The reason we came to Serbia to ski was because with flights, accommodations and lessons the cost of skiing here was about £250 - much cheaper than anything we'd find elsewhere. We stayed in a really nice apartment, all of three of us were in one large flat that had a living room, kitchen and a bedroom. It was cheap (£40 per night) and clean, and the host was welcoming.
We kicked off with some breakfast and then grabbed our ski passes (£45 for the weekend). The food in Serbia was generally quite good, but very meat heavy. One of my favourite meals was in a pretty undercover restaurant in Belgrade, but Kopaonik had good food too.
I'd never been skiing before so the first thing was to get ski equipment. Luckily a friend in England lent me their jacket, helmet and ski trousers, which saved me a bunch of money. I ended up buying some gloves and goggles in Belgrade.
We hired some skiing equipment (£15) from a vendor that my friend was familiar with. Despite looking very different (and probably because he was very different), they'd built up an excellent relationship and people called him snesko belic, or, the snowman, which I thought was kind of cool. They took good care of us, giving us food and drink for free and were very accommodating. It was a little bubble of familiarity where the stares weren't so strong.
Obviously being on a mountain, the air is a little thinner. It didn't affect me too much, but walking up stairs felt a bit more challenging than usual.
Considering I've never being skiing before, the first stop was to get some ski lessons from an instructor (£20 per hour). I had three hours worth of lessons split across two morning sessions and three different types of slopes. The first hour was set on a very slight slope and got us comfortable with our skis including how to stop, it was pretty straight forward. The second hour was on a slightly more steep slope and got us to understand how to turn corners, again I found this straight forward.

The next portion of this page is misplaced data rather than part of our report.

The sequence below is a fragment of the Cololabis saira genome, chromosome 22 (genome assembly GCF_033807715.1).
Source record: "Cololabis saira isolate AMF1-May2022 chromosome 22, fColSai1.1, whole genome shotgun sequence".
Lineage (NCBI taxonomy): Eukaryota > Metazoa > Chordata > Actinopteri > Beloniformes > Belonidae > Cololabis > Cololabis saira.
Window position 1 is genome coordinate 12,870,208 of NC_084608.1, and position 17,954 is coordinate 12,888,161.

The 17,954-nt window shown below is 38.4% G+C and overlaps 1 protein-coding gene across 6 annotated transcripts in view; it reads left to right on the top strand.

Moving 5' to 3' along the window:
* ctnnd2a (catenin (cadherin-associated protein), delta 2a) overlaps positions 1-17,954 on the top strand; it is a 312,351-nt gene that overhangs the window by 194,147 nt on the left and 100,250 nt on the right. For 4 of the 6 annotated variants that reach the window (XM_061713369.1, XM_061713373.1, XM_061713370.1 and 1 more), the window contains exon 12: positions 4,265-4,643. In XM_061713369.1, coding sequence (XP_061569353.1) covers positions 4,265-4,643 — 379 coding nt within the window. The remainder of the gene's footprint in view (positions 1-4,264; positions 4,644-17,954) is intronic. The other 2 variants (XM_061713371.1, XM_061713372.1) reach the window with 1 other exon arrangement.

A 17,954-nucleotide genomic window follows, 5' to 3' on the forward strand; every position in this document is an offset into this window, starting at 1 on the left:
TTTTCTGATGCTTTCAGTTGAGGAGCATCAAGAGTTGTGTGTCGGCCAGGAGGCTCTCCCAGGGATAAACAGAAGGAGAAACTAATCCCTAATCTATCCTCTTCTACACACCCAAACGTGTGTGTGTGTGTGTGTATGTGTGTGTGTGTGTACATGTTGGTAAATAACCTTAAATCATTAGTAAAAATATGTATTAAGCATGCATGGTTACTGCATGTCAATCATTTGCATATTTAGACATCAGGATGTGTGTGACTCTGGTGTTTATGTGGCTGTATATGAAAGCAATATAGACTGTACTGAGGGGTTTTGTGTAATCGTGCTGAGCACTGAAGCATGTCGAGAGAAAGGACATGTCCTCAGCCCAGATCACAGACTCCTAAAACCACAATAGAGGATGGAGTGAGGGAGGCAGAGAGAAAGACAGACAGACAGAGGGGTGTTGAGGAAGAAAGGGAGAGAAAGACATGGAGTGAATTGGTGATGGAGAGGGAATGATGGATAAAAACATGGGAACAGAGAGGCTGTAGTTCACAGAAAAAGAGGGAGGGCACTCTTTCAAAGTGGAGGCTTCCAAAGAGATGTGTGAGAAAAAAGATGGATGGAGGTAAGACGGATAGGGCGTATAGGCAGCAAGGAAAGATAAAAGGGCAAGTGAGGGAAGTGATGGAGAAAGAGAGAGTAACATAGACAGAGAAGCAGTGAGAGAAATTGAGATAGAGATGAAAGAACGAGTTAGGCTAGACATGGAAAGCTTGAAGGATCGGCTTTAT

We took an hour off for lunch and then headed up to an actual slope. Up until this moment, everything was fine, but as soon as I got on the slope and started heading toward a cliff edge, everything became difficult. I forgot everything I learned and was basically falling every few metres. It got so bad, that I began just throwing myself down the mountain and falling off at high speed just to get to the bottom of the mountain. A few times my skis went flying and people just stopped to see if I was ok. It's weird, after the first fall, I didn't mind falling, in fact I learned how to fall and it was getting back up which was the harder bit.
I ended the first day feeling a little sore, and very frustrated - but certain that I'd come back and try to improve.
And it all makes sense...
While the first day was frustrating, the second day was much better. Our third lesson was on the actual slopes and something just clicked, and from out of nowhere I had figured out how to ski. It was such a good feeling.
I learned that different ski slopes have different colours - green for beginners, blue for intermediate, red for experienced and black for the very best. Kopaonik didn't have any green slopes, but on the second day I found myself doing blue slopes fairly comfortably - but the best part was doing a section of a red slope which massively increased my confidence.
It's so weird. Everything in your brain tells you to pull back to stop, but you need to keep leaning forward and making a 'pizza' shape with your skis. Once that became natural, everything else just fell into place.
The full on energy of making our way down the slopes was broken up by peaceful minutes on the chairlifts which sometimes felt they were going up forever. Skiing is physically intensive so those moments were a nice break for my body too. Looking down from the chairlifts was amazing, seeing people skiing and snowboarding below. It's just so different to anything I've seen or felt before.